You get the idea. Pride does this. It refuses to listen. It refuses to move or be moved. 

We don’t want to be tossed around by every wind and wave and cultural opinion. But that’s where truth is so good. It doesn’t get tossed around. It stands firm. And anythign that doesn’t stand with truth is then pretty easily discerned. You can listen to someone, hear what they have to say and weigh it against the truth & God’s truth will always stand. This is, again, where knowing the Scriptures and having an intelligent faith is so important. We can discern what is truth and what is not by them, not from some source of truth that we formulate within ourselves. That pseudo-truth is the ‘truth’ of pride. The truth that God gives comes from outside of us and we have no influence on it or over it. We cannot change it, tweak it or make it our own. It simply is. It stands alone. 

The Gentiles in Corinth were used to weighing out ideas & so they heard the truth & believed. The Jews in Corinth were used to sealing themselves off from everyone, were resistant, and would not listen. 

As we GoLove people in Jesus’ Name, we will encounter people on both sides of the fence. The trick is knowing how much time to give them to listen. Paul knew. He gave the majority of his time to those who would listen and follow what was being said, those who would receive the truth of God. 

Acts 6:8-15 // Using Reason

“8 Stephen, full of grace and power, was performing great wonders and signs among the people. 9 Then some from what is called the Freedmens Synagogue, composed of both Cyrenians and Alexandrians, and some from Cilicia and Asia, came forward and disputed with Stephen. 10 But they were unable to stand up against his wisdom and the Spirit by whom he was speaking.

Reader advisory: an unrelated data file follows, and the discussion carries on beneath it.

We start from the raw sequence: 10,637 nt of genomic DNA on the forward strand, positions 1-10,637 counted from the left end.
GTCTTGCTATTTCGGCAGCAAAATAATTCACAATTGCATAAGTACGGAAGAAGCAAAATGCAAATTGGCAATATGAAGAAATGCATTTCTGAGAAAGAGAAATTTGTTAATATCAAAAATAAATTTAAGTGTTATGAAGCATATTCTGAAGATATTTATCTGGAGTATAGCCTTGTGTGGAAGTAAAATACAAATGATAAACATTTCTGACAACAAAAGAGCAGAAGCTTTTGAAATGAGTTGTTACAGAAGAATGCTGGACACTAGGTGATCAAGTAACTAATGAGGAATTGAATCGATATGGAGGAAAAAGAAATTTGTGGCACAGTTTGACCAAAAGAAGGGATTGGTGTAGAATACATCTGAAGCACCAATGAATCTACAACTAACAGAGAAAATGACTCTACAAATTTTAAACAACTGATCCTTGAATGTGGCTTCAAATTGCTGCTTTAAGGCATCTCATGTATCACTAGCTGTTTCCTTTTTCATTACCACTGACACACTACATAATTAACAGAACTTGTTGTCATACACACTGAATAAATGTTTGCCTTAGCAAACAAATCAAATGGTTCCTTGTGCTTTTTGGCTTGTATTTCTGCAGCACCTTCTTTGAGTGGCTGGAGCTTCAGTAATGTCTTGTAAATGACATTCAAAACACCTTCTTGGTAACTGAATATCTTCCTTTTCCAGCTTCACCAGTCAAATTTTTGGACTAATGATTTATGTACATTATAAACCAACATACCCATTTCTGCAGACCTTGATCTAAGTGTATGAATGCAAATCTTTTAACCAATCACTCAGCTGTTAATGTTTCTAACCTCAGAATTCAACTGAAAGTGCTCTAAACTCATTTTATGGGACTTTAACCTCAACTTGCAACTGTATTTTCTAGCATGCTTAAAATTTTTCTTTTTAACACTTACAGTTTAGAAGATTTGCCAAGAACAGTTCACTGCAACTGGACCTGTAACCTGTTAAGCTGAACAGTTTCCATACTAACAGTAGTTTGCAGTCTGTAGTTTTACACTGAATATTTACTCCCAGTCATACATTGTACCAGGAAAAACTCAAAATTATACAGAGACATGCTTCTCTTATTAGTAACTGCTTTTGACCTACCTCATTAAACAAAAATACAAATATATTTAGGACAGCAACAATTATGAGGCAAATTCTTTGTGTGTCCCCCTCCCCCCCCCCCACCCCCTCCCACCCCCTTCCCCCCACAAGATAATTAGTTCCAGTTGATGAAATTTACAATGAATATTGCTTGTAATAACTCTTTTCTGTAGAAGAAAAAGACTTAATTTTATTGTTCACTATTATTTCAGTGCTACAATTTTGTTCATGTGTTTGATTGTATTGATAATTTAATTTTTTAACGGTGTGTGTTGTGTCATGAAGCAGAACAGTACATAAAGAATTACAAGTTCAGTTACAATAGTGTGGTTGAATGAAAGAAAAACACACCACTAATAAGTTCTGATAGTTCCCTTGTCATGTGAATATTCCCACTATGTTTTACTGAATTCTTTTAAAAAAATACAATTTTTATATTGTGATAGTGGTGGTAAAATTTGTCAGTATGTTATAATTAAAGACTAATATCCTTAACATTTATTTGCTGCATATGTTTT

11 Then they persuaded some men to say, “We heard him speaking blasphemous words against Moses and God!” 12 They stirred up the people, the elders, and the scribes; so they came, dragged him off, and took him to the Sanhedrin. 13 They also presented false witnesses who said, “This man does not stop speaking blasphemous words against this holy place and the law. 14 For we heard him say that Jesus, this Nazarene, will destroy this place and change the customs that Moses handed down to us.” 15 And all who were sitting in the Sanhedrin looked intently at him and saw that his face was like the face of an angel.”

Acts 6:8-15

When the Holy Spirit is at work in someone, it should be obvious that there is something greater at work in them and through them than is naturally available to that person, and that is exactly what is happening with Stephen here in Acts chapter six. “Full of grace and power,” “performing signs and wonders,” “having a face like the face of an angel,” these attributes show that Stephen had submitted himself to the work and authority of God. He was being used, alongside of the gifts that God had given to him, preaching, reason/logic/wisdom. He was being wholly used by God, in the ways that God desired to use him. Stephen was not superhuman in his ability to reason, but he became so much more than the sum of his parts when he became a follower of Jesus Christ, when he was baptized and received the Holy Spirit. 

God used Stephen’s natural ability to speak, paired with the wisdom and reasoning that the Holy Spirit had imparted to him, to speak His truth, to communicate His message, and the result was a man of God that was powerful in word and deed. He was so passionate, so well spoken, that the authorities didn’t know what to do with him, and so they employed the same tactics they used on Jesus just a few months earlier. They drummed up false witnesses, threw out libelous accusations and did whatever was necessary to rile up the crowds against him. Oftentimes, we will find that living in the plan and desire of God is going to make us anything but popular with those who oppose His will and desire. The truth that we speak will not go down smoothly, and so they fight back, they press against it, and violence has been a common method that they employ to drown out the truth of the Word of God and to quell the movement of the Holy Spirit of God.